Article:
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Ivorian-produced Banana in a Paris supermarket. Afruibana aims, among others, to get better deals for African fruit producers in European markets / AMM

Association of African fruit exporters to Europe launched in Brussels

Afruibana, a group of fruit producers and exporters from Cameroon, Côte d’Ivoire and Ghana that aims to strengthen trade between Africa and EU, has been launched.

The body was officially launched in Brussels during Cameroon’s Trade Minister Luc Magloire Mbarga Atangana’s visit to European institutions on 19 July.

The association will allow fruit producers on the continent to combine their efforts with a view to having their voices heard better in international trade.

The minister was in the Belgian capital to address the Council of Ministers’ forum of the African, Caribbean, and Pacific Group of States (ACP) and visit European institutions.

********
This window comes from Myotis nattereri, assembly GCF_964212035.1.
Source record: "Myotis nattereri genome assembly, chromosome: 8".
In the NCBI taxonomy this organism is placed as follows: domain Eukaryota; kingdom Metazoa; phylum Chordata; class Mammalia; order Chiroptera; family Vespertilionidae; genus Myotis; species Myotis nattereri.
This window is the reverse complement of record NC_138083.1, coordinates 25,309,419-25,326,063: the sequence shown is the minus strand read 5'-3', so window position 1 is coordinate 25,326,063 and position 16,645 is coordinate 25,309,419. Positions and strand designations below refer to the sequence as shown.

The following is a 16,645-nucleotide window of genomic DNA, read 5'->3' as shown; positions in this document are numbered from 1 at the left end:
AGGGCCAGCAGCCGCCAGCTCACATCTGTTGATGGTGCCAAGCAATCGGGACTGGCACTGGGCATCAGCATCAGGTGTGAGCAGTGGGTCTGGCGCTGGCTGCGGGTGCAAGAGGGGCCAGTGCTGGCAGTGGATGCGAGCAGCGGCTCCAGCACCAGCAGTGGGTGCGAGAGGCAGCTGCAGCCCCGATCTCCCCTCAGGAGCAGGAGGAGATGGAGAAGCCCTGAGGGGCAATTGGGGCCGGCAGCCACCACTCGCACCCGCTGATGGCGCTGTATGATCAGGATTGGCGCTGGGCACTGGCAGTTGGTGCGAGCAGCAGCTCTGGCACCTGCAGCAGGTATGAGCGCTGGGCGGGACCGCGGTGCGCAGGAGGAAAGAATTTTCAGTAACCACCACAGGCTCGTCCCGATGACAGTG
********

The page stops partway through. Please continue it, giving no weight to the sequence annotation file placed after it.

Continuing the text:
In Brussels, Afruibana has thus become the permanent representative of fruit producers and exporters across Cameroon, Côte d’Ivoire and Ghana. More producers from other Africans countries are expected to join the new group.

The logo of the new pan-African association

 

According to a press statement, the association will take steps to support competitiveness of African fruits in EU countries. It will also serve as an interface between producers in the sector and European institutions to secure financing and support for African fruit growers.

“Farming is thus one of the main sources of jobs and income for most of the rural population. For this reason, Afruibana has an essential role in reinforcing our ties with European agencies, favouring trade between Africa and Europe, promoting socioeconomic development and contributing to the fight against migration,” says Joseph Owona Kono, Chairman of Afruibana.

“A number of future European political decisions are of a strategic importance for African producers. Afruibana’s role is, therefore, to raise awareness among European decision-makers about the interest of maintaining and developing African farming not only to continue exporting quality bananas but also to develop the economy in our countries by shoring up rural employment and family-run farms,” explains Jean-Marie Kacou Gervais, vice-chairman of Afruibana.

Several important meetings will be on Afruibana’s institutional agenda in the coming months, namely the EU-Africa Summit in Abidjan at the end of November 2017, where a new road map for relations between the two continents is expected to be adopted.

Kola Tella

LEBARA

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